Soil - The foundation of a healthy garden

Soil is the most important part of any traditional garden yet it is the element which is most often overlooked. If you compare the components of a building to those of a garden then the soil represents the foundations which everything else is built on and relies upon. Would you build a house and not put adequate foundations in ? Of course not. So why create and maintain a garden without any thought for the soil ?

Healthy soil



Soil is a living entity which just like you and me requires certain conditions to be met in order to be healthy. If you have healthy soil then anything you plant in it is extremely likely to also be healthy and attractive. If you have ever thought that your garden plants are not growing as they should there is a very good chance that the soil is the problem. It could be a number of other things such as pests, diseases, wrong plant for the situation or basic human error, but even some of these can be directly linked back to soil health.






To understand why a soil is problematic we need to know the requisites of a good, healthy soil. Consider the following:

1) Soil structure

This is the way in which the soil particles are arranged. It is very important to provide a suitable root environment in order for a plant to be allowed to flourish. This would be evident in a soil that
  • allows good gaseous exchange between plant roots and air in the soil
  • holds adequate reserves of available water, especially in summer and drought
  • provides free drainage
contains a network of spaces which allow roots to penetrate to a suitable depth and find water and nutrients without hindrance.

2) Organic matter content

Soil which has adequate levels of organic matter is extremely desirable for the growth of healthy plants. Organic matter consists of 
  • living organisms
  • dead but identifiable matter
  • humus 
Living organisms include such things as earthworms, anthropods, bacteria and fungi. Most of these play a very important part in the decomposition of dead organic matter, which explains the high population of earthworms usually found under manure and compost heaps.

Humus is the slowly decomposing residues of organic matter after it has initially been worked upon by the living organisms. It is recognised as a black colloidal material which coats the soil particles giving topsoil its dark colour. Humus eventually disappears at is further broken down by bacteria.

3) Nutrient levels and soil pH

Plants require twelve essential minerals in order to grow normally, if one of these is not available then the health of the plant will suffer. The major minerals (macro nutrients) which are needed in large quantities are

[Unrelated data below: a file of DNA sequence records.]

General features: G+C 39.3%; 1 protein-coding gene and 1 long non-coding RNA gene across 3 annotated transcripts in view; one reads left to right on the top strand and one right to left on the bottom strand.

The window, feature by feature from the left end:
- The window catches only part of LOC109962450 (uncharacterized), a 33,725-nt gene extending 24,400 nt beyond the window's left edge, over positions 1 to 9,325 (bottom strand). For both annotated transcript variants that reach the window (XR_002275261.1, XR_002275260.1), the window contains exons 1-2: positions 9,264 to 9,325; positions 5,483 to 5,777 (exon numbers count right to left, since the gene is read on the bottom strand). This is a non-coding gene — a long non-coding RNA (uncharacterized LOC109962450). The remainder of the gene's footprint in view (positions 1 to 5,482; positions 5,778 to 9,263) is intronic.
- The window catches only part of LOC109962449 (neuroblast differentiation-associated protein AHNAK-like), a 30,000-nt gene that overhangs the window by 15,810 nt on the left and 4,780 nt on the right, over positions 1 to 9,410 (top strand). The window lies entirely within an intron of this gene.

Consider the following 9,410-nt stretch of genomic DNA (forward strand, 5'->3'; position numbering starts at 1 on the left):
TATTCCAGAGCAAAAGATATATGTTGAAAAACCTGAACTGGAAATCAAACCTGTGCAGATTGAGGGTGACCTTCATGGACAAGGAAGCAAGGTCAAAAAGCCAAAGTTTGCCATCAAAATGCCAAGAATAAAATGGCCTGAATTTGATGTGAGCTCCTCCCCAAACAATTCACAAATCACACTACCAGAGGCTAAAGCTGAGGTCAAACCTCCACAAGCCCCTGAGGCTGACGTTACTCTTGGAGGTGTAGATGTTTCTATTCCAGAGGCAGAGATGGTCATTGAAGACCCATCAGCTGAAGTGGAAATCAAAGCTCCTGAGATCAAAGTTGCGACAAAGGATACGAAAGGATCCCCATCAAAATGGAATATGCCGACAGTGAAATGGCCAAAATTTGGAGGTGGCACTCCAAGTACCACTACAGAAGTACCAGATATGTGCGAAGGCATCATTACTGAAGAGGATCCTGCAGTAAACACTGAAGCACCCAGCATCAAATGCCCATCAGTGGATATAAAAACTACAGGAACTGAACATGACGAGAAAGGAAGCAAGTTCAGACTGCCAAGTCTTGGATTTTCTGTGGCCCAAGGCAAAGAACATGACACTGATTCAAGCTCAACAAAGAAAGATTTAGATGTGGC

• Nitrogen
  • Phosphorus
  • Potassium
  • Magnesium
  • Calcium
  • Sulphur.
The remaining minerals (micro nutrients or trace elements) which are needed in very small quantities are
  • Iron
  • Boron
  • Manganese
  • Copper
  • Zinc
  • Molybdenum
In the wild all of these minerals are taken up by the plant and returned to the soil when they die back and decompose on the ground. When we remove a plant or part of it the natural cycle is broken and so minerals are prevented from returning to the soil where they can be reused. In these circumstances the soil will progressively become less fertile to a point where we have to intervene with the application of fertiliser or organic matter. Now you know why lawns that have had the clippings removed year after year will need increasing amounts of fertiliser added to them in order to provide growth and attractiveness.

Soil pH needs to be considered in conjunction with the nutrient levels present because soil pH greatly influences life in the soil, either directly or indirectly. The optimum pH for most soils is 6.5 at which all the essential nutrients are available and ideal growing conditions are provided for most plants. As soils become more acidic or alkaline certain nutrients become unavailable respectively leading to unhealthy plants. A good example of this is where Rhododendron are planted in alkaline soil. Iron is most available to plants between pH4.5 and pH6. Above this levels progressively fall and the plant suffers from chlorosis where the leaves yellow between the veins from lack of chlorophyll.

As you can see soil health is influenced by many different factors and problems can arise from any of these either in isolation or in various combinations. There could be other things at work (that are not covered here) which have a detrimental affect on plant health such as pests, disease or parasitic disease causing fungi and bacteria.

The next article deals with soil problems, why they occur and how to remedy them.